The Weed that can Snare a Gardener

Was I taken in by this one!

This native marsh marigold is a bright spot in wet areas.  

A very good friend who shall remain nameless gave me this particular weed as a gift. She was as excited to give it as I was to receive it. Marsh marigold, I exclaimed. Yes, she said. And there’s lots more if this doesn’t take.

Warning sirens should have gone off in my brain. I’d only seen marsh marigolds growing deep in swamps. So where did my friend find this mother lode of plants? However did she gather them without sinking into muck and becoming a swamp mummy? No sirens blared. No questions asked. In my enthusiasm I made extravagant promises to give these special plants a good home.

What a show this impostor makes in late winter here in eastern North Carolina

The legality of gathering and growing native plants never entered my mind. This was too great a prize to quibble. Who would be arrested if someone tattled? Would my friend be the culprit and I the accomplice, or would we both go down together? Would the tattler get to take a plant? Much much later these questions occurred to me.

At the time, I was feeling insecure about my gardening skills, which is a delicate way of saying that most of what I planted died summarily. So I nurtured my marsh marigold. When it prospered in our heavy wet soil, and gardeners congratulated me on my great plant, and I could share bonuses with friends, I felt like a proud parent and an exceptional gardener. I was so tickled I began to transplant it throughout the garden.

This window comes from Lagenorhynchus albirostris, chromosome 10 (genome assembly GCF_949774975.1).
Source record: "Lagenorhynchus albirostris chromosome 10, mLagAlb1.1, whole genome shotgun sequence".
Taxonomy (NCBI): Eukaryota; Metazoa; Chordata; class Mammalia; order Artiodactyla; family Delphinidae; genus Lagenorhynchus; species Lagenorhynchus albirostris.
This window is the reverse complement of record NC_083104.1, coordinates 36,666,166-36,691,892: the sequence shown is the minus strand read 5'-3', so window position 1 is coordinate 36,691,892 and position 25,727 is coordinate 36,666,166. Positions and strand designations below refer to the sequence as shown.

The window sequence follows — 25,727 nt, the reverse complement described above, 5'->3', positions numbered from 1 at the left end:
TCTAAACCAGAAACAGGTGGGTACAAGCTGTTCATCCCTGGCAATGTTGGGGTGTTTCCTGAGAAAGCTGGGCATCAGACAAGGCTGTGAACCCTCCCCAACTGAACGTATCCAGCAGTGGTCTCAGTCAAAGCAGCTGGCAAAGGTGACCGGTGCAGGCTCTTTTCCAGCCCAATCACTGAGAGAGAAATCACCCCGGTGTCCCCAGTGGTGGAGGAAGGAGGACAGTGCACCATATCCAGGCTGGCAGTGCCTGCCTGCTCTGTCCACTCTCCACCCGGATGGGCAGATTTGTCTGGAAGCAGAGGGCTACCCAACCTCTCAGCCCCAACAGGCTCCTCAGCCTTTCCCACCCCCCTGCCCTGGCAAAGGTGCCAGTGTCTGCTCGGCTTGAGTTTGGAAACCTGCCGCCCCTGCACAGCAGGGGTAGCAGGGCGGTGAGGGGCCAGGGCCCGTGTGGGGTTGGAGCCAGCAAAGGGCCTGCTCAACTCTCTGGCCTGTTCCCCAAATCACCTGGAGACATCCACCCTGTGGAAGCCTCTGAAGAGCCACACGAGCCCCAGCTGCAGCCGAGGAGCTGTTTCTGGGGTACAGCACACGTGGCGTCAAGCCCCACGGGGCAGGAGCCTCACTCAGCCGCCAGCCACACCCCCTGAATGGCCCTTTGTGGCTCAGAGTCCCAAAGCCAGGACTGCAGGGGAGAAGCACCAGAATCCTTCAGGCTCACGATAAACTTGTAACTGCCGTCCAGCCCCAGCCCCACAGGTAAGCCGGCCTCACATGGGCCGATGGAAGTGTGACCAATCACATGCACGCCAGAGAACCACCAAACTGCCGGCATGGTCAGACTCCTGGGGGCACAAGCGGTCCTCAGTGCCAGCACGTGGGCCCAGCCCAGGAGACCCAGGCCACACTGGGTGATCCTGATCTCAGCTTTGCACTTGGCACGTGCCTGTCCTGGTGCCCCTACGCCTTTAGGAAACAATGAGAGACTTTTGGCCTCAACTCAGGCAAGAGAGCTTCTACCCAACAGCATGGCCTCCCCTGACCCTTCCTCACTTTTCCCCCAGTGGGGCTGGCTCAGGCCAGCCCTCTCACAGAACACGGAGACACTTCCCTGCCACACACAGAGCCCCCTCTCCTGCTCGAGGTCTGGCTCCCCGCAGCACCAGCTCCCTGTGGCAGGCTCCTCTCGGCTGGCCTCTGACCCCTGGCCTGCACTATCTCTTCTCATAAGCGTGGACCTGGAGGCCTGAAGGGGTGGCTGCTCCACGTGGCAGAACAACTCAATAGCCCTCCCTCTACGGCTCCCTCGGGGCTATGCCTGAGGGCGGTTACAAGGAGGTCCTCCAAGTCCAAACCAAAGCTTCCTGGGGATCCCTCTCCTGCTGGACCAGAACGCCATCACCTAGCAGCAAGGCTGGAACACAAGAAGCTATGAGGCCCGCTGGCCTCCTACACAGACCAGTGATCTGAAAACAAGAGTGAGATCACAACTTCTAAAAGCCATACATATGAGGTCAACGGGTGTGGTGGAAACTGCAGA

I lovingly planted up this bed, waited impatiently for it to fill in.

It was hard not to love this plant. Bouquets of flashy yellow buttercup flowers above shiny round leaves that hugged the ground would cheer the flagging spirit of any weeder in early spring. A couple of months later we would have to put up with a short messy period until these little suns set and the entire plant disappeared to rest until next spring. But once the beds were clear, a second act of later bloomers, like Japanese iris, or maybe Mexican heather, or salvia, could take center stage. The possibilities were endless. Wasn’t I the clever one!

After about five years this docile plant became positively cheeky, and I began to suspect something was amiss. Yes, it took me that long. By the time I caught on, the plant had become a tribe of biblical proportions. In their exuberance, the plants clambered over each other, rolling over more polite plants and worming themselves in and around the roots of others in an epic battle for territory.

Lesser celandine loves colonizing shrubs like this still dormant hydrangea, probably because the plant has been regularly fertilized and watered.

The coup de grace came one day when a visitor commented on all the lesser celandine I had, and my, how it had invaded my garden.

Lesser celandine! Lesser celandine! I’d never heard of lesser celandine. Not marsh marigold?

No, she said, but it’s a pretty close look-alike and they’re in the same buttercup family. Marsh marigold only grows in very wet places. Lesser celandine is not native. It was brought over from Europe in the 1800s, maybe for its medicinal qualities – it’s supposed to cure everything. Did you know that Wordsworth loved it, even wrote poems about it? Today it’s an escapee from gardens.